Cemetery Clearing Finds Common Roots for Families

Freemont, NC News Leader Thursday, May 24, 2001
with permission from the publisher91

By John Feely, Staff Writer

A group of people from Nahunta and Fremont who knew each other for years learned they were more than friends as they recently toured a graveyard rescued from the grip of four decades of neglect. On the morning of April 21, Frank Hinnant met members of the Velma Sullivan family and the Joy Aycock family at the Elisha Holland graveyard, located off NC 581 near the Pinkney road intersection. Compatriots with the Dr. B. T. Person Camp of the Sons of Confederate Veterans had cleared the oblong-shaped cemetery, which is in the middle of a crop field.

Allen Aycock, SCV camp commander and a descendent of Elisha by marriage, said it was the organizationís most difficult mission so far in its effort to reclaim local family graveyards from the overgrowth of time. The volunteers spent a Saturday cutting down trees and hacking through tangled bushes and briar patches that were taller than a grown man. On of the men used a bush hog to re-mark the borders of the cemetery.

Their labor revealed three Confederate soldier graves and a Confederate widowís grave. Mr. Hinnant placed small Confederate flags at the foot of each grave.

"I last went out there in the early 1960ís with my Dad and a Holland family researcher," said Mr. Hinnant who believes that was the last time the graveyard had been accessible until last month. "There were 13 small wooden markers in the middle of the graveyard identifying the graves of Elisha, his two wives, and many of their children. The lady researcher, who was a lawyer, told me I should take the wooden markers home with me and now I wish I had. Years later, some farmer was burning off the overgrowth for crop land and all the markers were lost in the flames."

The families first gathered by the cars and Mr. Hinnant showed them the photographs he had taken of the wooden markers four decades ago. The families than compared their individual branches of the Holland family tree to see how their families intertwined.

"Terry Aycock and I have been best friends all of our lives, said Terry Sullivan, a son of Velma Sullivan. "We grew up together, we went to school together; and I was at his wedding. I didnít know his wife Joy and I were cousins.

Mr. Hinnant, Joy (Whaley) Aycock, and the Sullivan family are all descendants of Absalom Holland who was the seventh of 17 children born to Elisha Holland. Their family branches veer off in different directions as they trace their ancestry through three different sons of Absalom.


Mr. Hinnantís great-grandfather was Rufus Holland who was the second of ten children born to Absalom and Nancy Holland. Velma Sullivan is the great-granddaughter of Simon Holland, the third child (Terry would be the great-great-grandson of Simon Holland). Joy Aycock is the great-great-granddaughter of Burdin Holland.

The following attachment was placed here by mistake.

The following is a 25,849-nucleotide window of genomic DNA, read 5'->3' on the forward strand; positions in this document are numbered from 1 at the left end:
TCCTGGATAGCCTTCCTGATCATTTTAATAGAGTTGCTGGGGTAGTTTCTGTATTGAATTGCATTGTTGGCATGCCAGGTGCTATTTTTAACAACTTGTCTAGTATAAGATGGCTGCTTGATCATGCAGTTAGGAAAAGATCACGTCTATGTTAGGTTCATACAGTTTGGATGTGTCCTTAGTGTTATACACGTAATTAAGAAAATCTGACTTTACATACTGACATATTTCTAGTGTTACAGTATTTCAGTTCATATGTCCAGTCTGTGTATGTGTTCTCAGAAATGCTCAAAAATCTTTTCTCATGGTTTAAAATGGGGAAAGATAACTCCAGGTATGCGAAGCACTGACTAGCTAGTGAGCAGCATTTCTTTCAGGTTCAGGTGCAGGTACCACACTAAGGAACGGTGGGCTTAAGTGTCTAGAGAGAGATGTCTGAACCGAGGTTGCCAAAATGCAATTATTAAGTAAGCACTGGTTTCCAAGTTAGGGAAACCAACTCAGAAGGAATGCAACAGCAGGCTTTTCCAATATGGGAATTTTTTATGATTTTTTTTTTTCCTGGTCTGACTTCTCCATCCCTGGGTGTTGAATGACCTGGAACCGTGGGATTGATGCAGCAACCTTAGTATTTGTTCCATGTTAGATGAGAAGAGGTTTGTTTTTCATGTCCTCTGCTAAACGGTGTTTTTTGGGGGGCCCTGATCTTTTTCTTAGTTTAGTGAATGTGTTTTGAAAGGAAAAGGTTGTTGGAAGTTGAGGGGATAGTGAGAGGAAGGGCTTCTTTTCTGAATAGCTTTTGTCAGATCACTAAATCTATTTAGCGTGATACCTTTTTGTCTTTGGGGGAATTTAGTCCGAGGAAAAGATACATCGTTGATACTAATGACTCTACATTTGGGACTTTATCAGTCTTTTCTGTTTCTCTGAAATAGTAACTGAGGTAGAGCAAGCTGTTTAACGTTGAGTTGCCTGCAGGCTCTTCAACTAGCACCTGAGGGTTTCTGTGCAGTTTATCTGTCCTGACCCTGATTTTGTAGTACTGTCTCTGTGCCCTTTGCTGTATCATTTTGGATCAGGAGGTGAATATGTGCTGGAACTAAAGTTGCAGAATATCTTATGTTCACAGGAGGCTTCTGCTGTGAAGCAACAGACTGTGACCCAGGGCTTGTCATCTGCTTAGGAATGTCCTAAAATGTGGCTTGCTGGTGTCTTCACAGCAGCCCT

The visit to the graveyard kind of let me know where my family came from," said Joy Aycock. "I never knew I was kin to Mr. Hinnant. I grew up knowing Terry (Sullivan), but never knowing we were kin. It was all real interesting.

The three families are all descendants of one of the first settlers to Wayne County and a man who fought in the American Revolution. Jimmie Holland and his wife, Ruthie, are believed to have purchased land along the Great Swamp in 1769, near what is now Highway 581 and Pinkney Church Road. Mr. Holland fought the English (actually their Scottish allies) at the battle of Morris Creek Bridge, 12 miles north of Wilmington.

Jimmie and Ruthie Holland had twin sons born five years prior to them coming to Wayne County. Absalom never married, but Elisha was married twice. The descendants of his 17 children make up many of the families present in Wayne County today.

"It was kind of eerie walking through the graveyard," said Terry Sullivan. "I wish I could go back 100 years for a week and see how people lived back then, and how the country worked."

The SCV volunteers will return to the Elisha Holland graveyard next month to burn up the browning foliage they had chopped up. They may also lay new markers to recognize the early ancestors of the family whose original wooden markers were lost.

The poem chiseled on one of the preserved headstones aptly illustrates why the local SCV camp has been donating their time to recover these lost graveyards. The words from a time gone by are on the headstone of Needham Holland, the youngest of Elishaís children and a Confederate veteran himself. Rufus and Simon Holland were also Confederate soldiers. Under the heading of Gone but not Forgotten:

"Tis hard to break the tender cord when love has bound the heart.
Tis hard to speak the words we must forever part.
Dearest loved one, we must lay there embrace in the peaceful graves.
But their memory will be cherished.
Someday Iíll see thy heavenly face."

If you would like to thank two of the men involved in this project, or to ask questions, I am sure they wouldn't mind hearing from you.  They are Terry Sullivan and Terry Aycock   Terry Aycock's wife, Joy, btw, is a Holland  descendent as well as a contributor to this web site.  

Other related pages on this web site: 

Elisha Holland cemetery graves 
Transcription of the Elisha Holland Cemetery
Elisha Holland cemetery restoration 2001-2002 
Holland Cemeteries table of contents 
Holland monument  
Album table of contents 

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Holland Family History and Family Tree:  Cemetery Clearing 
This Holland site Published 10 July 1996  This page added 4 June 2001   Last updated 10 March 2014